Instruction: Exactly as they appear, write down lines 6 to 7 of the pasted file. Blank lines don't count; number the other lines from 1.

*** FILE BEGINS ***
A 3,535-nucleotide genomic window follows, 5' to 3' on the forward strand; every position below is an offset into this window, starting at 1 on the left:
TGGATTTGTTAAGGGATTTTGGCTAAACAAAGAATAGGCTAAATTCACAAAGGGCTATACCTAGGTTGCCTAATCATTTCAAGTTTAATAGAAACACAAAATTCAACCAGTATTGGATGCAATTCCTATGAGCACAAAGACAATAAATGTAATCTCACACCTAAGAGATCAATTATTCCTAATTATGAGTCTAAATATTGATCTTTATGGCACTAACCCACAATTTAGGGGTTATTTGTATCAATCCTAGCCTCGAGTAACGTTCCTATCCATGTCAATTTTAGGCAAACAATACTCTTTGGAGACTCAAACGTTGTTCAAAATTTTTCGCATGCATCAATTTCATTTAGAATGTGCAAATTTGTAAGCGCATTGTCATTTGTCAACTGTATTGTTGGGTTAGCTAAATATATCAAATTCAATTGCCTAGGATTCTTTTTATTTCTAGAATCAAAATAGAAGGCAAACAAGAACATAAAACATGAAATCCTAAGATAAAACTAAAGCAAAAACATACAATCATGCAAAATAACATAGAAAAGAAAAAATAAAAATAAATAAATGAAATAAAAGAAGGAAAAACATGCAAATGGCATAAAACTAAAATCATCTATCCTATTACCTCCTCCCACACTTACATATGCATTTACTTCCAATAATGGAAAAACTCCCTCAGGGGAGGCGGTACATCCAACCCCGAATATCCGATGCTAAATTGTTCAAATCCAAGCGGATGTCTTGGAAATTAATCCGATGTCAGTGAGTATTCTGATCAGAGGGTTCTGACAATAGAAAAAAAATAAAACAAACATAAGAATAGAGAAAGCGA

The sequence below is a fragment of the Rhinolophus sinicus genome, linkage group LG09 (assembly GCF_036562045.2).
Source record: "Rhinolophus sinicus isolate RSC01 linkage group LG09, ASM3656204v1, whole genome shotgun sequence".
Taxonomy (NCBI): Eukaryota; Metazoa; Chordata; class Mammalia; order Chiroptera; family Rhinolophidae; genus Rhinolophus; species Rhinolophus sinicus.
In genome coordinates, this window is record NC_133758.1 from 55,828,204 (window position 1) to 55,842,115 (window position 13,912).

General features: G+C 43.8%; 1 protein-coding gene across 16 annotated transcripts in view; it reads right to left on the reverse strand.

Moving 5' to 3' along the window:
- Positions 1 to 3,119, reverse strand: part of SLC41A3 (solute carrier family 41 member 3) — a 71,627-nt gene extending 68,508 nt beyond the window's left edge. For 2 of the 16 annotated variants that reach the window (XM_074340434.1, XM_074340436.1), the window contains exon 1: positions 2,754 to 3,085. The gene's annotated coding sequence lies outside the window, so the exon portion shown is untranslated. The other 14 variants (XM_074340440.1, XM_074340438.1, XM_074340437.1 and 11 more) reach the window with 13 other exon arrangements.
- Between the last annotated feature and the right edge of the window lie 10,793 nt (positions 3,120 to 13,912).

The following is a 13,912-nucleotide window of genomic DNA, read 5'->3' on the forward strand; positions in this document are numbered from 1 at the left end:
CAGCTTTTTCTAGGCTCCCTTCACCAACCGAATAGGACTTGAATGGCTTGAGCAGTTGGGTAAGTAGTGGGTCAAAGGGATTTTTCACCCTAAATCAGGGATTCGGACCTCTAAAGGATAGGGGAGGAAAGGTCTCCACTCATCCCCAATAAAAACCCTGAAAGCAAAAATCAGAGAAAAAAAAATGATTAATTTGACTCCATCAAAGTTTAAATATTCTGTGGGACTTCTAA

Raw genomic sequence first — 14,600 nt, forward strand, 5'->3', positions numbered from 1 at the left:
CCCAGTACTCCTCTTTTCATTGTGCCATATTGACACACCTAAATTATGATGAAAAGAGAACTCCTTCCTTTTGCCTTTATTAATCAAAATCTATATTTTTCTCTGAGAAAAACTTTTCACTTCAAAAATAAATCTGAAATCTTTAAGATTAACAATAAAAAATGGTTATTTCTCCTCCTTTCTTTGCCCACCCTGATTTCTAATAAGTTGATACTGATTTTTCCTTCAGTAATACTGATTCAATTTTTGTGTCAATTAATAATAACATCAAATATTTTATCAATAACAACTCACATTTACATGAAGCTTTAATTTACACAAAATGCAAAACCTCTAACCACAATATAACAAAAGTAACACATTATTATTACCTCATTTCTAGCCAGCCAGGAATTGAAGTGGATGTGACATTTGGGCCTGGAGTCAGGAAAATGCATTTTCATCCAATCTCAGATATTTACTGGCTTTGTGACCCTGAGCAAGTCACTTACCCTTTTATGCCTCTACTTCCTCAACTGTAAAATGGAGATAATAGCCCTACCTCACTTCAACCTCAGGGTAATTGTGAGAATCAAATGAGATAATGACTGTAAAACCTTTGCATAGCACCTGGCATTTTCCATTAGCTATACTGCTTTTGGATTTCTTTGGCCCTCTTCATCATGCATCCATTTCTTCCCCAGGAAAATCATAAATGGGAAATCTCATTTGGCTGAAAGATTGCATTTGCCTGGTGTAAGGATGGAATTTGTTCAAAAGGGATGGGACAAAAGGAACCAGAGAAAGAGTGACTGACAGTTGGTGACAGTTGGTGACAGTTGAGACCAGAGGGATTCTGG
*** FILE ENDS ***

In genome coordinates, this window is record NC_133758.1 from 55,828,204 (window position 1) to 55,842,115 (window position 13,912).

General features: G+C 43.8%; 1 protein-coding gene across 16 annotated transcripts in view; it reads right to left on the reverse strand.